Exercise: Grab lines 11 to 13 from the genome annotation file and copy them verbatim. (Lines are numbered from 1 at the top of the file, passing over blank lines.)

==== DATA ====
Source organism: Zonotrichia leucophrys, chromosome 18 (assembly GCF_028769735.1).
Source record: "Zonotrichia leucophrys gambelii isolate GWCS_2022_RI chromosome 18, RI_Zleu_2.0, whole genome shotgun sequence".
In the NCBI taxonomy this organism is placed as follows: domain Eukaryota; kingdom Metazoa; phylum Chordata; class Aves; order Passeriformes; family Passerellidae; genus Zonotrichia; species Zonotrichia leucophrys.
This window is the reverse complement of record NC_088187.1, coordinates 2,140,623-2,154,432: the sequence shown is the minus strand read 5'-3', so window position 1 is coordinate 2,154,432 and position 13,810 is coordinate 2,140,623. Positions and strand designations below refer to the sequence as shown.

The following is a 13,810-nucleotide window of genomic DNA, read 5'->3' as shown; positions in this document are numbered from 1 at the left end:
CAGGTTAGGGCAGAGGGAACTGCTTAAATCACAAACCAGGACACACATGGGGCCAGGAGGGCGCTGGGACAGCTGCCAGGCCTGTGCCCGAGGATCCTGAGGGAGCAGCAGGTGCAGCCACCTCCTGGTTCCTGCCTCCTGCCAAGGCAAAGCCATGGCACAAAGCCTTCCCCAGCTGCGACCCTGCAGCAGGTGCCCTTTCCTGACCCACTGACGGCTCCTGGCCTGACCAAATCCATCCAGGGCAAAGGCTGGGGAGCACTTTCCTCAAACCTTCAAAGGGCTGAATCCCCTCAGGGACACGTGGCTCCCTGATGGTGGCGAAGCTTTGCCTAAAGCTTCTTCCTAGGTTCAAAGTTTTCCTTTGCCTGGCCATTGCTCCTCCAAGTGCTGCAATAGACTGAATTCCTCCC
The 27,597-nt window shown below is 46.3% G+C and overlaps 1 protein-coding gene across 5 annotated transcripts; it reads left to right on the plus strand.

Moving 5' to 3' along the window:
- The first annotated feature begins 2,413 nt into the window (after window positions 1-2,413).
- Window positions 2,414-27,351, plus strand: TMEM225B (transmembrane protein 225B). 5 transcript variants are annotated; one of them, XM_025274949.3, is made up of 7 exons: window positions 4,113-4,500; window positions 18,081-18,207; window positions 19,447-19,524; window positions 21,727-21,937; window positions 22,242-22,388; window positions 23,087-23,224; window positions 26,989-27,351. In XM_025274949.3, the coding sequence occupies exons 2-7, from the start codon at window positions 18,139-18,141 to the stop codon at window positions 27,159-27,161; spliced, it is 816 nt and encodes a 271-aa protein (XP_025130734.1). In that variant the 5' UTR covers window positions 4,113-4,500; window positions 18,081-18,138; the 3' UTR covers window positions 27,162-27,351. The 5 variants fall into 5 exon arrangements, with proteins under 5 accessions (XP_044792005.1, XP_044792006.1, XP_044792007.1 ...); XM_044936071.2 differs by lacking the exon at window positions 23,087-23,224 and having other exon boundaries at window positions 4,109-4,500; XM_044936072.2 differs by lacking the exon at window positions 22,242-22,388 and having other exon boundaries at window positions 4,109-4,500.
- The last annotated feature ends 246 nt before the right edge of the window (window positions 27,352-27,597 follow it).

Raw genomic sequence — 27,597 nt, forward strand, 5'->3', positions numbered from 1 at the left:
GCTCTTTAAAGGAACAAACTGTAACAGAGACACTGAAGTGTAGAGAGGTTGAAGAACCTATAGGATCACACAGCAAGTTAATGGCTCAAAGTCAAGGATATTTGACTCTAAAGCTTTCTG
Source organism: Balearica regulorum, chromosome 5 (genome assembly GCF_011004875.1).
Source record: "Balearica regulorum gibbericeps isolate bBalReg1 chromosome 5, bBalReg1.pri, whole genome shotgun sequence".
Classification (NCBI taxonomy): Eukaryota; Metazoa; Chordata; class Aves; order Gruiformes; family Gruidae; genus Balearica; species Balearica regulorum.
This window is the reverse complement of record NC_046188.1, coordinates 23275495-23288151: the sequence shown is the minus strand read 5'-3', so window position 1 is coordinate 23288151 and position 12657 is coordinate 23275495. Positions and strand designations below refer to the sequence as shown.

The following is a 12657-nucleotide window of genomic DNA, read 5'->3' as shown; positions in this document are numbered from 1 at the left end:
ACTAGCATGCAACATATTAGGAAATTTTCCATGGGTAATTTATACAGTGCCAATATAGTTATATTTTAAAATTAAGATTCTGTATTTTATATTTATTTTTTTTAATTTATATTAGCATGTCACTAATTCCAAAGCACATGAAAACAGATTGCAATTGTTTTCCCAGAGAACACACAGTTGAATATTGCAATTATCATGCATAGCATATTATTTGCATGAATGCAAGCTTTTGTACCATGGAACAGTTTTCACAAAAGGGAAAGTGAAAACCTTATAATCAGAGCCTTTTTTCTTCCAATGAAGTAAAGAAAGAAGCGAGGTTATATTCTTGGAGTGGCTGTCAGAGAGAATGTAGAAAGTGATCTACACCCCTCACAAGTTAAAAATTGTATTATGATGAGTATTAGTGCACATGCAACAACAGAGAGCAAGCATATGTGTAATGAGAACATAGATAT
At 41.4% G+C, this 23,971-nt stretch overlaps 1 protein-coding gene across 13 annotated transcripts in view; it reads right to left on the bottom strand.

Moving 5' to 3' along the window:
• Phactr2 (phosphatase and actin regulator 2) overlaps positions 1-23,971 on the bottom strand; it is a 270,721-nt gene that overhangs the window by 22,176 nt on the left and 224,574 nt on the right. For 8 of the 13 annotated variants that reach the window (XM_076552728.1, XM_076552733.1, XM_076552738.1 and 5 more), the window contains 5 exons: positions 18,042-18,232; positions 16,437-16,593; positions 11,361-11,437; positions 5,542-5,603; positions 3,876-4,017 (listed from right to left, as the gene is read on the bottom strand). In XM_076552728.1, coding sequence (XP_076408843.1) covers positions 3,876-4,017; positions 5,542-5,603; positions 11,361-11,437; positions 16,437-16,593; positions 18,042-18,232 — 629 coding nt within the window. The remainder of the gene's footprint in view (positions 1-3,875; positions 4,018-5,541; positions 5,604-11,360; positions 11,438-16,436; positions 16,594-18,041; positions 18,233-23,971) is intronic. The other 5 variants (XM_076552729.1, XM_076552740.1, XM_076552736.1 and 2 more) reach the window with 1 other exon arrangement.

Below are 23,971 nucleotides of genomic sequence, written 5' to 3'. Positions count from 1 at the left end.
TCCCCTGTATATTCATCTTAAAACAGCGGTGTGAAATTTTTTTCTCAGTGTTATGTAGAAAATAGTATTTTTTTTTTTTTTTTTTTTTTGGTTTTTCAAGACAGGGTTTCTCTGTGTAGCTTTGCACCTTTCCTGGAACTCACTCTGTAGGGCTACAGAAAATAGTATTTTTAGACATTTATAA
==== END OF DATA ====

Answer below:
- The last annotated feature ends 246 nt before the right edge of the window (window positions 27,352-27,597 follow it).

Raw genomic sequence — 27,597 nt, forward strand, 5'->3', positions numbered from 1 at the left:
GCTCTTTAAAGGAACAAACTGTAACAGAGACACTGAAGTGTAGAGAGGTTGAAGAACCTATAGGATCACACAGCAAGTTAATGGCTCAAAGTCAAGGATATTTGACTCTAAAGCTTTCTG